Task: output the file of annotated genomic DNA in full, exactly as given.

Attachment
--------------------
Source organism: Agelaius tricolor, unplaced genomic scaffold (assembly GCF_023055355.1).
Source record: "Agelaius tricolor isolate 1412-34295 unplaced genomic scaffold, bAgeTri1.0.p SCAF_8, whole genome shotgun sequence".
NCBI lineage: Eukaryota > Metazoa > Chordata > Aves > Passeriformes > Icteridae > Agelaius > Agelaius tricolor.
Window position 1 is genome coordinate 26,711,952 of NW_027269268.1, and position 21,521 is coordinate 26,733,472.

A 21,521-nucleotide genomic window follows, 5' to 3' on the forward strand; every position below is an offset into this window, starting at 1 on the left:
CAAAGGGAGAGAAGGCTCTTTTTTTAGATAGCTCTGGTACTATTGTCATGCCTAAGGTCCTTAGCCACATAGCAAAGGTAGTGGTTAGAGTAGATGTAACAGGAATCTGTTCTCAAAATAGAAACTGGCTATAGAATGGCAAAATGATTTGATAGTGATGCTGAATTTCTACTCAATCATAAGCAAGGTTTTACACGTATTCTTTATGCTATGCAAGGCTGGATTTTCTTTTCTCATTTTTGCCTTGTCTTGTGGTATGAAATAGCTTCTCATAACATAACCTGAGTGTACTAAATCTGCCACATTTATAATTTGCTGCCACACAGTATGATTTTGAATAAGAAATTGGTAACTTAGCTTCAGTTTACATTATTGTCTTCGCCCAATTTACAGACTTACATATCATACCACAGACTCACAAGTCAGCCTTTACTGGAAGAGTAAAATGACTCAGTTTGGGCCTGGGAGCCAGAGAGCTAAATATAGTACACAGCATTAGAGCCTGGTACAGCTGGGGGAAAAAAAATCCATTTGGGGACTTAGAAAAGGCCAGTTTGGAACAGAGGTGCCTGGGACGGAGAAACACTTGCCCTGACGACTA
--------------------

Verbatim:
Source organism: Agelaius tricolor, unplaced genomic scaffold (assembly GCF_023055355.1).
Source record: "Agelaius tricolor isolate 1412-34295 unplaced genomic scaffold, bAgeTri1.0.p SCAF_8, whole genome shotgun sequence".
NCBI lineage: Eukaryota > Metazoa > Chordata > Aves > Passeriformes > Icteridae > Agelaius > Agelaius tricolor.
Window position 1 is genome coordinate 26,711,952 of NW_027269268.1, and position 21,521 is coordinate 26,733,472.

A 21,521-nucleotide genomic window follows, 5' to 3' on the forward strand; every position below is an offset into this window, starting at 1 on the left:
CAAAGGGAGAGAAGGCTCTTTTTTTAGATAGCTCTGGTACTATTGTCATGCCTAAGGTCCTTAGCCACATAGCAAAGGTAGTGGTTAGAGTAGATGTAACAGGAATCTGTTCTCAAAATAGAAACTGGCTATAGAATGGCAAAATGATTTGATAGTGATGCTGAATTTCTACTCAATCATAAGCAAGGTTTTACACGTATTCTTTATGCTATGCAAGGCTGGATTTTCTTTTCTCATTTTTGCCTTGTCTTGTGGTATGAAATAGCTTCTCATAACATAACCTGAGTGTACTAAATCTGCCACATTTATAATTTGCTGCCACACAGTATGATTTTGAATAAGAAATTGGTAACTTAGCTTCAGTTTACATTATTGTCTTCGCCCAATTTACAGACTTACATATCATACCACAGACTCACAAGTCAGCCTTTACTGGAAGAGTAAAATGACTCAGTTTGGGCCTGGGAGCCAGAGAGCTAAATATAGTACACAGCATTAGAGCCTGGTACAGCTGGGGGAAAAAAAATCCATTTGGGGACTTAGAAAAGGCCAGTTTGGAACAGAGGTGCCTGGGACGGAGAAACACTTGCCCTGACGACTA